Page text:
Kushner Bank Ties Probed -- WSJ
By Emily Glazer, Erica Orden and Jenny Strasburg
This article is being republished as part of our daily reproduction of WSJ.com articles that also appeared in the U.S. print edition of The Wall Street Journal (March 1, 2018).
The New York State Department of Financial Services asked several banks for information about their relationships with Jared Kushner and his finances, people familiar with the information requests said.
The department, which regulates New York banks and some international banks that do business in the state, sent inquiries last week to firms that include Deutsche Bank AG and Signature Bank, these people said. Mr. Kushner is President Donald Trump's son-in-law and a senior adviser to the president.
The inquiries, which are expansive and comprehensive, seek information about Mr. Kushner's individual finances and those related to his family's real-estate company, Kushner Cos., these people said. The inquiries ask for information from banks about their relationships with Mr. Kushner, including his bank accounts and loans, they said.
A Deutsche Bank spokeswoman declined to comment, as did a spokesman for the state regulator. A lawyer for Mr. Kushner didn't respond to requests for comment.
A spokeswoman for Kushner Cos., Christine Taylor, said, "We have not received a copy of any letter from the New York State Department of Financial Services."
"Prior to our CEO voluntarily resigning to serve our country, we never had any type of inquiries," Ms. Taylor said. "These type of inquiries appear to be harassment solely for political reasons."
A spokeswoman for Signature, a New York-based bank that lends primarily to private businesses and affluent individuals in the New York area, said it doesn't "confirm, deny or comment on any correspondence with regulators." The Kushner family and Kushner Cos. have been clients since 2010, she said.
The state regulator's interest in banks' dealings with Mr. Kushner was reported earlier by Bloomberg.
News of federal inquiries concerning Kushner Cos. has emerged in recent months, including by prosecutors at the U.S. attorney's office in Brooklyn and by the Securities and Exchange Commission, The Wall Street Journal has reported.
One matter under investigation by the federal prosecutors involves a $285 million loan given to Kushner Cos. by Deutsche Bank one month before the 2016 presidential election, a time when Mr. Kushner was still chief executive of the real-estate firm, the Journal also has reported.
Federal prosecutors in Brooklyn issued a document request to Kushner Cos. for information about that loan in November of last year, the Journal reported in December. At the time, the spokeswoman for Kushner Cos. said the firm "has cooperated and will continue to cooperate with any reasonable request for information."
Deutsche Bank received a grand-jury subpoena from prosecutors for information regarding that loan around the same time, according to a person familiar with the matter. Deutsche Bank has been advised that it isn't a target of the Justice Department's inquiry, according to another person familiar with the matter.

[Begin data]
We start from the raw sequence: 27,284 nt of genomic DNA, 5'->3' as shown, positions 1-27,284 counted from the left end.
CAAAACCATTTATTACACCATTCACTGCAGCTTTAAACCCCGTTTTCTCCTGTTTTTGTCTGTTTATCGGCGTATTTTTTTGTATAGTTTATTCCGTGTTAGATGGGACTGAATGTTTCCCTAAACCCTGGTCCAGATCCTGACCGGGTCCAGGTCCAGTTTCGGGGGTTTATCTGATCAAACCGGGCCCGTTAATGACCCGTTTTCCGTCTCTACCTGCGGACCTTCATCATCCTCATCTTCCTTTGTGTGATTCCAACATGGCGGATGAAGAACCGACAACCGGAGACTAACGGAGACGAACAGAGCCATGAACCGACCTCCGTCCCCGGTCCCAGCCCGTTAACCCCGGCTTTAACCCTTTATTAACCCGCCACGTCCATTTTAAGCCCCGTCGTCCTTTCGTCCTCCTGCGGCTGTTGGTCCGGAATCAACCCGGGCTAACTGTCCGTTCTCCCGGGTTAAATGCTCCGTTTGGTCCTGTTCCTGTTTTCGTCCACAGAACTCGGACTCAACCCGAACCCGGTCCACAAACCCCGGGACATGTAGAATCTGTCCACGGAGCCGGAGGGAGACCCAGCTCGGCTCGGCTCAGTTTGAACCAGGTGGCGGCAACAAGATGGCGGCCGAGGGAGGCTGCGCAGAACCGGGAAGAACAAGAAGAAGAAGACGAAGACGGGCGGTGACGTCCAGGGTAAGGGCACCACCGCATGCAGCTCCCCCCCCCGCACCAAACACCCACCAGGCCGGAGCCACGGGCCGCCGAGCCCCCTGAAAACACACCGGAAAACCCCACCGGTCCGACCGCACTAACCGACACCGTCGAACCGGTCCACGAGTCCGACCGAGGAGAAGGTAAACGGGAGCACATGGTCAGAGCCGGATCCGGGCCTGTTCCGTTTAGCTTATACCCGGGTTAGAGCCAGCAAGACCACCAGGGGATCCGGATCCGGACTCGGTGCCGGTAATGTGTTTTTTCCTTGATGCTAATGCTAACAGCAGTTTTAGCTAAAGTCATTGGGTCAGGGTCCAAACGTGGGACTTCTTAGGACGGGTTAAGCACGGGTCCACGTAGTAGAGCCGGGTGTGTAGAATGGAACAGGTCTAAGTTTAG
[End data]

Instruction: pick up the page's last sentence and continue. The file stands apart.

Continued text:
This isn't the first time the New York state regulator is using its power to demand banks under its jurisdiction describe their relationships with Mr. Kushner.
Last year, the regulators asked Deutsche Bank for details about transactions it had flagged as suspicious that had apparent ties to officials in Mr. Trump's administration or people close to them, one of the people said.
The Journal reported in December that Deutsche Bank flagged in 2017 about $30 million in potentially suspicious transactions as part of an internal investigation into the bank's role handling money involving Paul Manafort or people and entities connected to him.
Mr. Manafort served as Mr. Trump's campaign chairman for about five months in 2016. Banks can label transactions as suspicious based on concerns about the origin of funds, the parties involved or other reasons. Mr. Manafort's spokesman declined to comment Wednesday.
Mr. Manafort faces a September trial on charges of conspiring against the U.S., conspiring to launder money and failing to register as an agent of a foreign power. On Wednesday, he pleaded not guilty to new charges special prosecutor Robert Mueller unveiled last week.
Mr. Kushner resigned from his family's business after the 2016 election and sold his personal stake in some projects and assets to family members and others. But he retains a stake in parts of the business, according to his most recent financial-disclosure form. The form also shows that Mr. Kushner has a line of credit with Deutsche Bank worth between $5 million and $25 million.
--Rebecca Davis O'Brien contributed to this article.
Write to Emily Glazer at firstname.lastname@example.org, Erica Orden at email@example.com and Jenny Strasburg at firstname.lastname@example.org
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March 01, 2018 02:47 ET (07:47 GMT)Copyright (c) 2018 Dow Jones & Company, Inc.